Pediatric Eye Doctor Wilmington NC
Pediatric Vision Care in Wilmington
“The American Optometric Association guidelines recommend that all children have a complete vision and eye health examination at the age of 6 months, 3 years, upon entering kindergarten, and routine vision care (every 2 years) thereafter throughout their school years.” (Source: http://www.aoa.org)
It is especially important for young children to see their Wilmington eye doctor on a regular basis because children often don’t understand that they are experiencing problems with their vision. The only way to be sure that vision is developing normally is to provide your child with a comprehensive vision exam by an eye care professional.
Problems with near vision, eye coordination, and focusing are among the many problems not identified in a 20/20 screening or a vision screening that may be done at their school. Additionally, a comprehensive eye exam with Dr. Tiffany Jackson will allow for early detection of the many common problems that affect your children’s vision, including Astigmatism, Nearsightedness (myopia), Farsightedness (hyperopia), Lazy Eye (amblyopia), or crossed-eyes (strabismus).
Our pediatric vision examinations start in early infancy and continuing throughout the school years. Although young children may not be able to read an eye chart, specialized procedures have been developed that allow us to measure the clarity of sight of children at almost any age. Many vision problems can be easier to correct with early diagnosis and treatment. Reports have estimated that up to 25% of students in grades K – 6 have vision-related problems, which may contribute to poor school performance. The visual system matures rapidly during the first few years and it is important to identify any problems that may interfere with normal vision development.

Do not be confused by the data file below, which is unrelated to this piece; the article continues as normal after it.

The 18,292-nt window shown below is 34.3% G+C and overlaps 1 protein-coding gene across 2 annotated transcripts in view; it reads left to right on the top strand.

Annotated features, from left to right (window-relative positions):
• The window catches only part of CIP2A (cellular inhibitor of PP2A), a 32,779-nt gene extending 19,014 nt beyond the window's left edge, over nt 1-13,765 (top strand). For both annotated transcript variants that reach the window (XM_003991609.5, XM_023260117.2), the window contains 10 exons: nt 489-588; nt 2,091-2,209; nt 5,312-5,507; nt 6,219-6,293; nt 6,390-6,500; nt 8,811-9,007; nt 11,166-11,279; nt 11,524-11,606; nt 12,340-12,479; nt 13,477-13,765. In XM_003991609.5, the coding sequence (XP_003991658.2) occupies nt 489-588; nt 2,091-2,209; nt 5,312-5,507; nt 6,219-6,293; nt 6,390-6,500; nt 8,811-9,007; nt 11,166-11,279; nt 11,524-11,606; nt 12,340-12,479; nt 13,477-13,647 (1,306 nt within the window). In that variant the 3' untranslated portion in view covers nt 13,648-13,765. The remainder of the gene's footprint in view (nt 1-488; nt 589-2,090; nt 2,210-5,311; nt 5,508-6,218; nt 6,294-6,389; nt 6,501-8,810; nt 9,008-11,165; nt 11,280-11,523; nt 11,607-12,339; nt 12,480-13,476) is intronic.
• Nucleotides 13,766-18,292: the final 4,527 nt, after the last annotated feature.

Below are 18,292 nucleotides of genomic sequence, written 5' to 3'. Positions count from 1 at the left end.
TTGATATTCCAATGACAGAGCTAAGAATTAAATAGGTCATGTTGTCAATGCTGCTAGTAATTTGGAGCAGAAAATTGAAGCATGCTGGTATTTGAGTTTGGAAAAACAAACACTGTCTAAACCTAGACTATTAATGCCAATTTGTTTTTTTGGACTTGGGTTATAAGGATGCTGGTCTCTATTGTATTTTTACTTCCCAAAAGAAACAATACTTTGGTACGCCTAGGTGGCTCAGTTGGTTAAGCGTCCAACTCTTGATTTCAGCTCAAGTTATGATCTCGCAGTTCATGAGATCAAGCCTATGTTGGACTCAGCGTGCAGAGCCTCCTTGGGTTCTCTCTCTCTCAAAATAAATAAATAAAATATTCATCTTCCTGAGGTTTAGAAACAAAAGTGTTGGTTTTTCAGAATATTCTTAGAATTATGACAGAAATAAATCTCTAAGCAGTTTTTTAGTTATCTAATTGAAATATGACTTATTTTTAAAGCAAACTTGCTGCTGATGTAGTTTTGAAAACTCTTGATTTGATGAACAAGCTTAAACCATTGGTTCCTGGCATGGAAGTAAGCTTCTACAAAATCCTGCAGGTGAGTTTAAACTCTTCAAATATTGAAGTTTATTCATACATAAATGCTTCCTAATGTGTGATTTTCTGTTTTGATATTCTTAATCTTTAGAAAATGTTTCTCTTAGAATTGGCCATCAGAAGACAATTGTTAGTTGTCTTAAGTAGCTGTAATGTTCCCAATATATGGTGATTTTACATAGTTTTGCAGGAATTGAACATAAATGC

Eye Examinations for Infants, Toddlers and School-aged Children
A comprehensive eye examination will assess:
- Visual acuity measures how clearly a child sees objects.
- Refractive status measures for nearsightedness (myopia), farsightedness (hyperopia), and astigmatism. The child is evaluated for any
- Eye health problems, including active pathology or congenital anomalies.
- Eye-tracking is the ability of the eyes to fixate, smoothly follow and look between objects or printed words.
- Eye focusing is the ability to efficiently change and sustain focus while reading.
- Eye teaming is the ability to coordinate both eyes accurately and without fatigue or excessive effort. Accurate eye teaming is also important for accurate two-eyed depth perception or stereopsis.
- Hand-Eye Coordination As part of the visual examination we also assess vision development. Young children use vision to explore the world by identifying and directing movement. If a problem in vision is preventing adequate development of perception and eye-hand coordination skills then early intervention is vital.
Early detection and management of eye issues are recommended to prevent vision loss or eye disease and to encourage proper vision development. To learn more about how the examination process differs for infant, preschool, and school-aged children, call 910-341-4556.